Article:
Net worth

31-year-old man with a net worth of $1.5 million shares 6 investment tips

On June 15, Sharon Tseung was fired from her job at a startup as a marketing manager. His annual salary was slightly over six figures. In her mind, she had planned for this post to be her last before retiring, but she hadn’t expected it to end so soon.

For Tseung, losing her day job was less about money and more about what she would do with her time. At the age of 31, having a paycheck was no longer a requirement for her, having spent a decade creating alternative income streams and investing in assets.

She says she has reached a point where her multiple sources of income are now paying her more than her day job. In a previous interview with Insider, she had five online hustles that earned her around $34,000 at the time. Most of the revenue came from affiliate marketing, advertising revenue, online courses, sponsorships, selling on Amazon and Etsy, and real estate.

But his journey didn’t start with big assets and multiple sources of income. When she started building her wealth, she didn’t have enough money to buy real estate or make big investments. Buying stocks was the most accessible route for her. She also got a head start after her parents helped her open a brokerage account in 2003, to encourage her to get into the investing habit. But since she had no job, not much was posted to the account for a while.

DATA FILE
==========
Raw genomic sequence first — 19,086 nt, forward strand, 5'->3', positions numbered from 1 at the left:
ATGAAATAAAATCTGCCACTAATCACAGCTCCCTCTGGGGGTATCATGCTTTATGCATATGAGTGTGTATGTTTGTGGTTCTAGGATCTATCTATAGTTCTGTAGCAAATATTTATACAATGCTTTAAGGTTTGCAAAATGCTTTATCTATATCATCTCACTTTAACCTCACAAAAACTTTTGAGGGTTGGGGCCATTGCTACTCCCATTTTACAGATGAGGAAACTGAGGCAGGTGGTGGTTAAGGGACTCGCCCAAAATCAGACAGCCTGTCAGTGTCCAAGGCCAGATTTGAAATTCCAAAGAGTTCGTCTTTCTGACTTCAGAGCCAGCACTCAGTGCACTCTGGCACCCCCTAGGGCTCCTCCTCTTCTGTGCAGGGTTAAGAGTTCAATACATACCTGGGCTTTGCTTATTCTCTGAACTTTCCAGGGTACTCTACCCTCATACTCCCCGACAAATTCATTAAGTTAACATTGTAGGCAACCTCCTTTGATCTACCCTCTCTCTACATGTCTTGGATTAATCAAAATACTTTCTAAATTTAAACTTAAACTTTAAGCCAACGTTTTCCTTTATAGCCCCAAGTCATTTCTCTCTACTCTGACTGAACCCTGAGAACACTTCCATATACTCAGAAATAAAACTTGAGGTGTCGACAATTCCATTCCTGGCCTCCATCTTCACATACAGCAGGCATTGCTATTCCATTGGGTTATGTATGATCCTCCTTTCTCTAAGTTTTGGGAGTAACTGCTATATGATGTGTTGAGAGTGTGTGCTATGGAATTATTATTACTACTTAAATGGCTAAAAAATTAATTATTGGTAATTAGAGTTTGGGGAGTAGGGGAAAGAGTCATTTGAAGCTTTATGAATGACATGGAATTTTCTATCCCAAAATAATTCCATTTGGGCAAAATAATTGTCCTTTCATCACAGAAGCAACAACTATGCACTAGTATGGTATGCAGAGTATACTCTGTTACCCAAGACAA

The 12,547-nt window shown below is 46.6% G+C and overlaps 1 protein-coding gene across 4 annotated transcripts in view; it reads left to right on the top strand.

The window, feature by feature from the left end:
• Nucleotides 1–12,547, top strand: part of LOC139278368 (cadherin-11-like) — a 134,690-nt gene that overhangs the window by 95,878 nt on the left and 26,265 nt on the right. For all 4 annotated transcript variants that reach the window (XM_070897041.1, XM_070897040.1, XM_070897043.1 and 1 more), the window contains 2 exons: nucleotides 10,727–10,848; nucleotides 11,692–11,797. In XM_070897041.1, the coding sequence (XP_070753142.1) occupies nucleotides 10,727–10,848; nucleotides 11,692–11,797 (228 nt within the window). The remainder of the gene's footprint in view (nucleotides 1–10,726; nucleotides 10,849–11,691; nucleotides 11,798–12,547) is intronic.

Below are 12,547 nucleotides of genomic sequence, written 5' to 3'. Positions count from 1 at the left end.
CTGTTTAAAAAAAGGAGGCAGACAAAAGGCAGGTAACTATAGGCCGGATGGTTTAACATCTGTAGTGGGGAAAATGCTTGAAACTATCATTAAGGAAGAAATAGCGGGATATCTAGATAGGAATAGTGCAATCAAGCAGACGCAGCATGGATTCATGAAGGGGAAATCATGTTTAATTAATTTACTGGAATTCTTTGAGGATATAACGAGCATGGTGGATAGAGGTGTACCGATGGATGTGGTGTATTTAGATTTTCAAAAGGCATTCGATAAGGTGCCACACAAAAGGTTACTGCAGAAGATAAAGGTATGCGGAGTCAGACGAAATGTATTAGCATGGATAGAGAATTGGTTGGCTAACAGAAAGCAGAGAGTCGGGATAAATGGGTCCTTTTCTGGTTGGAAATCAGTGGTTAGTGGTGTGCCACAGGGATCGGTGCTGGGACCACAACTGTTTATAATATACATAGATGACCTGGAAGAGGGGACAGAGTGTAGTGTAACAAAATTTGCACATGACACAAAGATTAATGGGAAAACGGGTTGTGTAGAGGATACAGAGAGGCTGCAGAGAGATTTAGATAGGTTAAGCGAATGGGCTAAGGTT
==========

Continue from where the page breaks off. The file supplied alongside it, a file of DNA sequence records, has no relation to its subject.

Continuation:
It wasn’t until she started working in 2011 that she started allocating funds to a Roth IRA, which is an after-tax retirement account. This means that contributions are not tax deductible at the time they are made, but the funds can grow tax-free over time. His original goal was to max out the $6,000 annual limit. As her income increased, she added more funds to her brokerage account.

In 2016, under the guidance of his accountant, Tseung opened a traditional IRA that allowed him to defer taxes. But in 2018, she decided to convert it back to a Roth IRA after realizing being young meant she had a lot of time in the market and wanted to accumulate after-tax value.

In 2021, she finally had access to a 401(K) after landing her last job. This allowed her to contribute to a pre-tax retirement fund, and it had a significantly higher contribution limit of $21,500, which she could max out.

To date, his Roth IRA has accumulated to $87,450; his brokerage account is now at $259,900; and his 401(k) is worth $24,700, according to records seen by Insider. She noted that her investments had decreased by around $150,000 due to recent market fluctuations.


. However, she is not sweating as she has given herself enough time in the market to go through many cycles. Overall, his Personal Capital account matches his investments and cash savings at around $497,000, according to records seen by Insider.